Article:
Religion, Politics and Violence in Nineteenth-Century Belfast: The Pound and Sandy Row

By Rafferty, Oliver P. | The Catholic Historical Review, January 2004 | Go to article overview
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Religion, Politics and Violence in Nineteenth-Century Belfast: The Pound and Sandy Row


Rafferty, Oliver P., The Catholic Historical Review


Late Modern European Religion, Politics and Violence in Nineteenth-Century Belfast: The Pound and Sandy Row. By Catherine Hirst. (Dublin: Four Courts Press. Distributed in the U.S.A. by ISBS, Portland, Oregon. 2002. Pp. 223. $39.50.)

This work sets out to challenge some of the by now conventional revisionist interpretations of the politics of Belfast in the nineteenth century. Some historians have argued that Nationalism developed in Belfast only in the 1800's and that Protestant antipathy to Catholics was not of an "ethnic hatred" variety prior to the emergence of Catholic-Nationalism. With admirable clarity and consistency over the period surveyed, 1820-1901, Hirst shows that such ideas are not supported by the evidence.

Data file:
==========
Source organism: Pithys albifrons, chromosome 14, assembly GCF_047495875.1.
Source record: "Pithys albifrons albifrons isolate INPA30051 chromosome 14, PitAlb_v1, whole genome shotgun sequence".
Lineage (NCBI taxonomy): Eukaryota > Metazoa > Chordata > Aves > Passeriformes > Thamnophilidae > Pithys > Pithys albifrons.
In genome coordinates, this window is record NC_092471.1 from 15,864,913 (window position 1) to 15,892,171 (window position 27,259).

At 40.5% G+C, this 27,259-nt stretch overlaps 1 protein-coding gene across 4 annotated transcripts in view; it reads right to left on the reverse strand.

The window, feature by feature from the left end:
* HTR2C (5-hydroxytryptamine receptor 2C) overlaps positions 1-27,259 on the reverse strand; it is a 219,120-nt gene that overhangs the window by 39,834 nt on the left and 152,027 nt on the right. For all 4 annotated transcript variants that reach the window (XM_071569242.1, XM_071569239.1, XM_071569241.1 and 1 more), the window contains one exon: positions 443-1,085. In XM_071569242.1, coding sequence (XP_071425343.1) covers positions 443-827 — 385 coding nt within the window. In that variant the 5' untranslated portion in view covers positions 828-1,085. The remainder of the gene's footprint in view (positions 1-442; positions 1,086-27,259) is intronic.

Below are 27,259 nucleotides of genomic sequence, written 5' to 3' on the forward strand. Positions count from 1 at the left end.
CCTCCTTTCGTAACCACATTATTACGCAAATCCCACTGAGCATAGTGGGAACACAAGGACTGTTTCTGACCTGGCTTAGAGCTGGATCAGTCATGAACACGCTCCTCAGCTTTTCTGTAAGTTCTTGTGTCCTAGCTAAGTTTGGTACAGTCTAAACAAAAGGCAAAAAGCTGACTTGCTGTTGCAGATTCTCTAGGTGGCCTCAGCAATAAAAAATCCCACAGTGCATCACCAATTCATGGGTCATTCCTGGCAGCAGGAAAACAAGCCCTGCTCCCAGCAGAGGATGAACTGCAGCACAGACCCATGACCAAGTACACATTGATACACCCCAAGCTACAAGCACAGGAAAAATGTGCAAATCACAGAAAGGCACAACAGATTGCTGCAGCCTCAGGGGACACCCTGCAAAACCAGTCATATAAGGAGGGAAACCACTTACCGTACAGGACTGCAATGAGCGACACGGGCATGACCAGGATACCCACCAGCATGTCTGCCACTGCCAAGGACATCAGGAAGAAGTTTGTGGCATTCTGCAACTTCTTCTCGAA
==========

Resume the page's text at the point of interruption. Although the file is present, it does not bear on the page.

The study focuses on two working-class areas, the Pound and Sandy Row, respectively Catholic and Protestant sections of the city. From an economic viewpoint both areas were remarkably similar, and Hirst concludes that sectarianism did not originate because of economic conditions. Belfast's sectarianism can be explained by the fact that cross community hostilities were brought to the expanding city by migrants from the Ulster countryside. With the checks and balances of rural life stripped away, the city was poised for the sectarian strife which was a hallmark of much of the nineteenth century and beyond.

Although a working-class phenomenon, the sectarian antipathies of the city were never the less fostered by the local authorities. Time and again Hirst shows how biased the magistrates and the police were against Catholics. In addition to Protestant hostility to Catholicism per se, exacerbated by things such as the great religious 'revival' of 1859, Protestants were also fearful of the politicization of the Catholic working class, a process at work from the early decades of the century. Hirst shows that there was a strong level of support for such radical groups as the Ribbonmen, Young Ireland, and Fenianism, in addition to the constitutionalism of Daniel O'Connell and his Catholic Emancipation movement of the 1820's.

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